The FDA’s decision on the definitions of "healthy" and "natural" will impact how individual vendors label their foods, and what terms can be used in advertising. This is more than just an issue of semantics—it impacts the purchases of a large audience of customers who view the purchasing of organic foods as a marker of cultural identity.
These branding decisions can have a big impact on individual companies. Kind Snacks, a well-known manufacturer of snack bars, recently fought an expensive battle with the FDA to argue for the right to use the term "healthy" in their labels. The FDA argued that four of their bars exceeded the agency’s threshold to label a product as "healthy" because they have three grams of total fat and the one gram of saturated fat per serving.
Kind prevailed; months after the FDA sent the agency a warning letter, the agency reversed their stance and confirmed Kind could use "healthy" in their labels. At the same time, the FDA also announced they are readdressing their definition of the word "healthy" and accepting public comment on the definition.
In an email to Fast Company, the agency claimed that the FDA’s decision "was prompted in part by a citizen petition issued by Kind last December."
Daniel Lubetzky, Kind’s CEO, told Fast Company that in contacting the FDA, his company relied on a team of operating and regulatory professionals that included both in-house staff and outside counsel.
Lubetzky added that "Our first action when we heard from the FDA was to achieve compliance and to make the requested changes to our packaging and web site, which included removing the term "healthy." At the same time, we looked more closely at the regulatory definition of "healthy" and learned that the existing standard—which was introduced with the best intentions more than 20 years ago—needed to be updated to become consistent with current dietary guidelines and nutrition science."
"We learned that the current regulation was introduced when the benefits of consuming "good fats," like those in nuts, a key ingredient in many Kind snacks, were not fully understood. Under the regulation, foods like fat-free chocolate pudding and children’s sugary cereal can bear a healthy nutrient claim but foods like nuts and avocados can’t."
And these sorts of labeling choices have big consequences. Last December, Consumer Reports’ National Research Center surveyed more than 1,000 American adults on their food shopping habits. More than 60% of respondents say they usually purchase foods labeled "natural," but slightly less than two-thirds of them believe in a particular meaning of "natural foods"—foods that don’t contain genetically modified ingredients, hormones, pesticides, or artificial ingredients.
In fact, the definition of "natural" foods on labels currently allowed by the FDA means essentially whatever a manufacturer wants—there’s nothing stopping a food containing GMOs or made using artificial ingredients from being labeled as "natural."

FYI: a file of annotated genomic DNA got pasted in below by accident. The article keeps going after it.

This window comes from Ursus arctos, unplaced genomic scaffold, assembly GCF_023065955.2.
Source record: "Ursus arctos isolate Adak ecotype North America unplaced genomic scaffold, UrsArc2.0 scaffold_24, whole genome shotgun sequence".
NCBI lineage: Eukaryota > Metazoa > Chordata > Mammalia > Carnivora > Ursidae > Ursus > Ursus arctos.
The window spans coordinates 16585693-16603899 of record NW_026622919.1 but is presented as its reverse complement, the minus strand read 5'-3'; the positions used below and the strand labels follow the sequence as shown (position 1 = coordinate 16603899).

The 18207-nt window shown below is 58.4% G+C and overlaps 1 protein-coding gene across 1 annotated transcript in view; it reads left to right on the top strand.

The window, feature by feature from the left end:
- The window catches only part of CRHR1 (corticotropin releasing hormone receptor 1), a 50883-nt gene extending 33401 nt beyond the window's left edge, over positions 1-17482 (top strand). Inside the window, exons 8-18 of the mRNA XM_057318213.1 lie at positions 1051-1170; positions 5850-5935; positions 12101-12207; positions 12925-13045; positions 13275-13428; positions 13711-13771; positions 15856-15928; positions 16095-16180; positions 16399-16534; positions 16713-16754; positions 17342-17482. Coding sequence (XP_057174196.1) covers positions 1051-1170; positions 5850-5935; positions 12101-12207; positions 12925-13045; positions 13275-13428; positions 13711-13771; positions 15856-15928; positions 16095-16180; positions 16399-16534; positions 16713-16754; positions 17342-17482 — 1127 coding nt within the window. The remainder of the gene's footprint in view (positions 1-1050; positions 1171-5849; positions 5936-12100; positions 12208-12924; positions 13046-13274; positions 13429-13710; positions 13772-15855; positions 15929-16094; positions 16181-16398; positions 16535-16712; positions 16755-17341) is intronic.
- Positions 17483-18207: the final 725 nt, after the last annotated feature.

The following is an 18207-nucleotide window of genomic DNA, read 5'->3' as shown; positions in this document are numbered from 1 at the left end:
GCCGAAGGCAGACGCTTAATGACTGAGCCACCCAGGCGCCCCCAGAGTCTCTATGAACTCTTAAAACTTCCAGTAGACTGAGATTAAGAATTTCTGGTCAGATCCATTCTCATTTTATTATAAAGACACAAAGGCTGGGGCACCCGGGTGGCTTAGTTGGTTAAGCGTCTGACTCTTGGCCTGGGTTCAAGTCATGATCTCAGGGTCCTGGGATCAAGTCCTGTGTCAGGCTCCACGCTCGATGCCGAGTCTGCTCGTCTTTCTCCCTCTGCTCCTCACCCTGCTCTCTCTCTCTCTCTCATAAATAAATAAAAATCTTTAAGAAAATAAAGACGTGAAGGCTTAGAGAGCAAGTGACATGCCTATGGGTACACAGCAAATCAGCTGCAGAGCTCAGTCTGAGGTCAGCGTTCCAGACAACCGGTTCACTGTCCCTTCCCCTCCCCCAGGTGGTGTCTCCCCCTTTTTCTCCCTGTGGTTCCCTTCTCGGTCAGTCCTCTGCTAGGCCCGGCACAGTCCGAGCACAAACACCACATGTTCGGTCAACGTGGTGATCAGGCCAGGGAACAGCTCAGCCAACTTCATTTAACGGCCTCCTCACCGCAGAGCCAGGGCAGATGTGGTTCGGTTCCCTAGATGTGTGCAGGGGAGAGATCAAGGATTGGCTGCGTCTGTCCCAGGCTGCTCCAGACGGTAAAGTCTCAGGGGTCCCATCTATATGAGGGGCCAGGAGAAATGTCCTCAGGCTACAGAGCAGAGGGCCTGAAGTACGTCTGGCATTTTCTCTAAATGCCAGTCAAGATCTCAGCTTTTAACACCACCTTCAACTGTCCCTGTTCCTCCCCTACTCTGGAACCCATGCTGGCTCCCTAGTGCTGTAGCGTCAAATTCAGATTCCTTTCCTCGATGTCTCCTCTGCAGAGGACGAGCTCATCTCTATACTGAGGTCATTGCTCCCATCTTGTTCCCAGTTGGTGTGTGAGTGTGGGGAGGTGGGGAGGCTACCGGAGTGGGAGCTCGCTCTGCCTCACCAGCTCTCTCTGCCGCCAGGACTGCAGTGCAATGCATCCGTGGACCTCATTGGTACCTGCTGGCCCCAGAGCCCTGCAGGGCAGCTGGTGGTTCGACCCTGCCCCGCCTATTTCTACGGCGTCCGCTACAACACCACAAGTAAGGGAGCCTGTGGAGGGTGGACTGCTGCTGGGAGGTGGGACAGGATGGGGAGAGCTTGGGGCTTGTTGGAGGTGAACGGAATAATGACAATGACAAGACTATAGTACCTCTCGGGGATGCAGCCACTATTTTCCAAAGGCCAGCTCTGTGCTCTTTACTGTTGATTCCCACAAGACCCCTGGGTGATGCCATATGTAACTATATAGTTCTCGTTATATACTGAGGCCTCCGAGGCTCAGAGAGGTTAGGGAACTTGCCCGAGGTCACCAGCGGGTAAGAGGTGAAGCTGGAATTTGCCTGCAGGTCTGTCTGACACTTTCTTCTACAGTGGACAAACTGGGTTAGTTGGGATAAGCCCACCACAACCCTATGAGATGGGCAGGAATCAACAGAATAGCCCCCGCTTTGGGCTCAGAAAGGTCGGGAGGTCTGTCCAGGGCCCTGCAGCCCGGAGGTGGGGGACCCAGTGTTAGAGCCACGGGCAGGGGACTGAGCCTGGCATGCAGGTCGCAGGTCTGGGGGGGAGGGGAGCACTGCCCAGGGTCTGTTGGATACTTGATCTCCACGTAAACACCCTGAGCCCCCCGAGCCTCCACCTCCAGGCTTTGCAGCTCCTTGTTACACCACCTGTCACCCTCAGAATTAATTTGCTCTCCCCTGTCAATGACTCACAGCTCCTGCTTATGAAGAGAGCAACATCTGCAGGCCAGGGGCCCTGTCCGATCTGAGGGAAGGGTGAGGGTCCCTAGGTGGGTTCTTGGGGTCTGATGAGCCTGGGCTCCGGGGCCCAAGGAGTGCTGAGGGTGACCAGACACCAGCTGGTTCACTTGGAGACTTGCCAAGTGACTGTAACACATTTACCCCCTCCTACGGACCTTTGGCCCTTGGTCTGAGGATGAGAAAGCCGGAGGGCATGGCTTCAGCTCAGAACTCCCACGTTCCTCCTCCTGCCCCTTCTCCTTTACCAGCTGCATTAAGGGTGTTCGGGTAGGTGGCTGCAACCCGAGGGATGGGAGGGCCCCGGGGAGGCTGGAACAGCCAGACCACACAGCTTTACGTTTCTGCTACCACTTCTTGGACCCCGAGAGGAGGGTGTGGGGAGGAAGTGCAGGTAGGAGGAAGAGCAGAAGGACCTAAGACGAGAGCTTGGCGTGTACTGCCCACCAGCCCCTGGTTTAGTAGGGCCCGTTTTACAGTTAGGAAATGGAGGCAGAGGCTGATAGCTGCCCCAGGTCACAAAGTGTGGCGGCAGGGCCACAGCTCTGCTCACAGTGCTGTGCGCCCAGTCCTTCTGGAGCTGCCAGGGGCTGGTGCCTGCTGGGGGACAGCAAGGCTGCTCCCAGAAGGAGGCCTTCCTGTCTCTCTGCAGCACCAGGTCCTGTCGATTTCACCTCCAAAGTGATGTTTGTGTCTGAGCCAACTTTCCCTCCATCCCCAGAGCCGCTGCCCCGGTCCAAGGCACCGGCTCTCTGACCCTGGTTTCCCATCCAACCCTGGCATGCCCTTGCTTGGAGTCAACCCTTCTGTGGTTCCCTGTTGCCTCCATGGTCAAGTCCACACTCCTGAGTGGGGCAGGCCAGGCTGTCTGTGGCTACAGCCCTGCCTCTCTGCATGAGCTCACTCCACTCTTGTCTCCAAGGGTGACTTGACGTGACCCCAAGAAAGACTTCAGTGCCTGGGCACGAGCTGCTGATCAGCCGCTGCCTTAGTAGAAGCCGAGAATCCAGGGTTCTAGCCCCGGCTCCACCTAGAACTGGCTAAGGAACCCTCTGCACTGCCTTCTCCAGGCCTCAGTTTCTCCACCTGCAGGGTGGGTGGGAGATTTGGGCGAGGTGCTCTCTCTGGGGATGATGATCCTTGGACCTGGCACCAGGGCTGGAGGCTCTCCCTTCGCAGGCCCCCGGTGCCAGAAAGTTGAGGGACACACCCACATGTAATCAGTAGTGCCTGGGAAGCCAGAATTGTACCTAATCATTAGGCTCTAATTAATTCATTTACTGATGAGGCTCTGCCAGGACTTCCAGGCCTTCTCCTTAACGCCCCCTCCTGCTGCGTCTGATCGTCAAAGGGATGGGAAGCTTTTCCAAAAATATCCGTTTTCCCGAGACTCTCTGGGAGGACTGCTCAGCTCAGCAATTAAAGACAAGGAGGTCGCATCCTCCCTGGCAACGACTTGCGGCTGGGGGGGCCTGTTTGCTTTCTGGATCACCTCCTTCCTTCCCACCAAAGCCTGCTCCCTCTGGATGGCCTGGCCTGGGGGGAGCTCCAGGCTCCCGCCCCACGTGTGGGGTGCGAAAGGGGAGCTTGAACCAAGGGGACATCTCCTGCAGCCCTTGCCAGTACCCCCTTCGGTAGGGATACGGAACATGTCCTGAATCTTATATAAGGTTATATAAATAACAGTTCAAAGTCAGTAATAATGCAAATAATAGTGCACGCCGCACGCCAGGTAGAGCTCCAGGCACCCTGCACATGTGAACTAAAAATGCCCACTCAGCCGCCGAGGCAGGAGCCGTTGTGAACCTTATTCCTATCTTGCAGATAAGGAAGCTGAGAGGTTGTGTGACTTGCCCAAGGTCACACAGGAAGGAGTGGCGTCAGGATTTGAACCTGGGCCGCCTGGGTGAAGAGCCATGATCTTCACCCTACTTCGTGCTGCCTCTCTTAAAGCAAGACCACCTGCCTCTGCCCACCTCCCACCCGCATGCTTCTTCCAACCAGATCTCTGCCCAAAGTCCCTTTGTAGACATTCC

When I asked Kotwicki about the use of "natural" on labels, she told me that the FDA has traditionally considered the term "natural" to mean that no artificial or synthetic ingredients, including any color additives, were added to the food "that would not normally be expected to be in that food." She then made sure that I understood "this policy was not intended to address food production methods, such as the use of pesticides, nor did it explicitly address food processing or manufacturing methods, such as thermal technologies, pasteurization, or irradiation."
That, however, leaves room for many different interpretations of "natural."
Shortly after publishing its survey, Consumer Reports called for the FDA to either ban the use of "natural" on food labels or that the FDA should create a verification process similar to that used for organic foods.
All of this is to say that natural foods are extremely big business. As multinationals like General Mills and large grocers like Kroger and Target find customers clamoring for natural and organic food, they adjust their trajectories according.
According to the Organic Trade Association, an industry group, organic foods alone generated $4.2 billion in sales in 2015. A large part of this demand was thanks to increased accessibility and larger market trends such as increased interest in gluten-free foods.
As part of its mandate, the FDA has to find a description for natural foods that satisfies the general public, consumer advocacy groups, food manufacturers and retailers, while all the while ensuring that description passes the common sense test.
It’s not easy, but sooner or later the stakeholders will have to figure out the solution. Meanwhile, the clock's ticking for the FDA and other stakeholders to figure out what natural foods are exactly. Just a few weeks ago, the FDA updated rules on nutrition and supplement facts on labels, as well as serving sizes; a new law is also mandating the labeling of any food containing genetically modified material. Food science is changing faster than the government and corporations can keep track of, and the only clear losers are the public—who still don't have a clear definition of what "natural foods" actually are.